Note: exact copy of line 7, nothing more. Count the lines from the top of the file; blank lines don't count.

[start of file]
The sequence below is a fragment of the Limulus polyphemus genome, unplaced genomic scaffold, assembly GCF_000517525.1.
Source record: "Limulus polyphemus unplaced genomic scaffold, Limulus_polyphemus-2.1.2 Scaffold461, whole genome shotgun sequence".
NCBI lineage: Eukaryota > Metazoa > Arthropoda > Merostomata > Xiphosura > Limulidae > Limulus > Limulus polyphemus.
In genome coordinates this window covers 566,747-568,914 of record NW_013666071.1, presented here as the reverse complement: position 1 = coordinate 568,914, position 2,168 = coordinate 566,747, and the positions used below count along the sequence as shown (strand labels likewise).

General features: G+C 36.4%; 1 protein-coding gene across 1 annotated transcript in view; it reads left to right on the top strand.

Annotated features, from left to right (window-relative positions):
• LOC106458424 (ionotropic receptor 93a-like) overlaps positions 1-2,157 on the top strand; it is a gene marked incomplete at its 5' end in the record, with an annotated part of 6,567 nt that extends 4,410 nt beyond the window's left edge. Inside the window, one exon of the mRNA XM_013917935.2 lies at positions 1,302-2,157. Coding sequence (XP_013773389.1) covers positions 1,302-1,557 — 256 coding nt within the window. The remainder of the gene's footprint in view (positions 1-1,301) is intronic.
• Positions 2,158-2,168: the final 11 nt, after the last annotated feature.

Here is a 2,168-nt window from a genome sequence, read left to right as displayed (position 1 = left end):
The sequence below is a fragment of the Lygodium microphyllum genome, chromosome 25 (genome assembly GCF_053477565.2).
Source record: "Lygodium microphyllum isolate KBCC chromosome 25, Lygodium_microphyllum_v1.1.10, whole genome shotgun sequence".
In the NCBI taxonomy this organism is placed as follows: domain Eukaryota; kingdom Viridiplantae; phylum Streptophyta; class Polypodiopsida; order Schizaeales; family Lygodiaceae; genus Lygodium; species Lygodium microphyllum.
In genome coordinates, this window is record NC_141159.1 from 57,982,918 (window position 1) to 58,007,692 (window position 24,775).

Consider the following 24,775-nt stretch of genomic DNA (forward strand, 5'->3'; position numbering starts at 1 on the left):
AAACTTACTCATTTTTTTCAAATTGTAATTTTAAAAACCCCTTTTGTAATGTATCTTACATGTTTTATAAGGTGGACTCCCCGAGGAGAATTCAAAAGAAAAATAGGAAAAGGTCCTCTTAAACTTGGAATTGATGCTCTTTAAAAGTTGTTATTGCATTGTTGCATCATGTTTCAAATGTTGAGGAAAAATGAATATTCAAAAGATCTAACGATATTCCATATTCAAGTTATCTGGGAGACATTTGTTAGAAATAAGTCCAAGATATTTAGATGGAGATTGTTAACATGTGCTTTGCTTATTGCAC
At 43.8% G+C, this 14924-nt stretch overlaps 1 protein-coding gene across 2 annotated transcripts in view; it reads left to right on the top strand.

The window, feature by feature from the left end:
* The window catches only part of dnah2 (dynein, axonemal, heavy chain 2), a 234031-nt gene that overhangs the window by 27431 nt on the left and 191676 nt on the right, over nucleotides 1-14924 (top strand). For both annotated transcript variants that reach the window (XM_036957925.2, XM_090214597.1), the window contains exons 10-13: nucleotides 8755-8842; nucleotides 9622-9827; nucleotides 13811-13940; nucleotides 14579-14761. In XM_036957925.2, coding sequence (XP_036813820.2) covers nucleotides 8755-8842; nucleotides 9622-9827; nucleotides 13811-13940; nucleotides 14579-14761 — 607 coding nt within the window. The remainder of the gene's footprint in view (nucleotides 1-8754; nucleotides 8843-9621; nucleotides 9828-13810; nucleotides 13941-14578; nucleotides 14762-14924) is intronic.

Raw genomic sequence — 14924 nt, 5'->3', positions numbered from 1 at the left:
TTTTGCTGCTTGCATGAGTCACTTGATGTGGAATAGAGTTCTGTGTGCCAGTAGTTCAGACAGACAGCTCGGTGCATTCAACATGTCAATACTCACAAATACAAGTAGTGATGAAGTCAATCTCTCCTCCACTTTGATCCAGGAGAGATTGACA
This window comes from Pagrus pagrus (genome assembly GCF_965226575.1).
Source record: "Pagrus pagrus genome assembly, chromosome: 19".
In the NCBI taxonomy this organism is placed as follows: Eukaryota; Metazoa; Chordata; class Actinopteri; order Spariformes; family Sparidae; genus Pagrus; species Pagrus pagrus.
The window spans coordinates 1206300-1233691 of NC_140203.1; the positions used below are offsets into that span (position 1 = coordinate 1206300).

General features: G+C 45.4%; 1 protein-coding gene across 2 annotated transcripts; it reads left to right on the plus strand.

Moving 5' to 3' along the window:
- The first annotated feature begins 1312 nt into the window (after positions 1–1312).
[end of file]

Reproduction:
• LOC106458424 (ionotropic receptor 93a-like) overlaps positions 1-2,157 on the top strand; it is a gene marked incomplete at its 5' end in the record, with an annotated part of 6,567 nt that extends 4,410 nt beyond the window's left edge. Inside the window, one exon of the mRNA XM_013917935.2 lies at positions 1,302-2,157. Coding sequence (XP_013773389.1) covers positions 1,302-1,557 — 256 coding nt within the window. The remainder of the gene's footprint in view (positions 1-1,301) is intronic.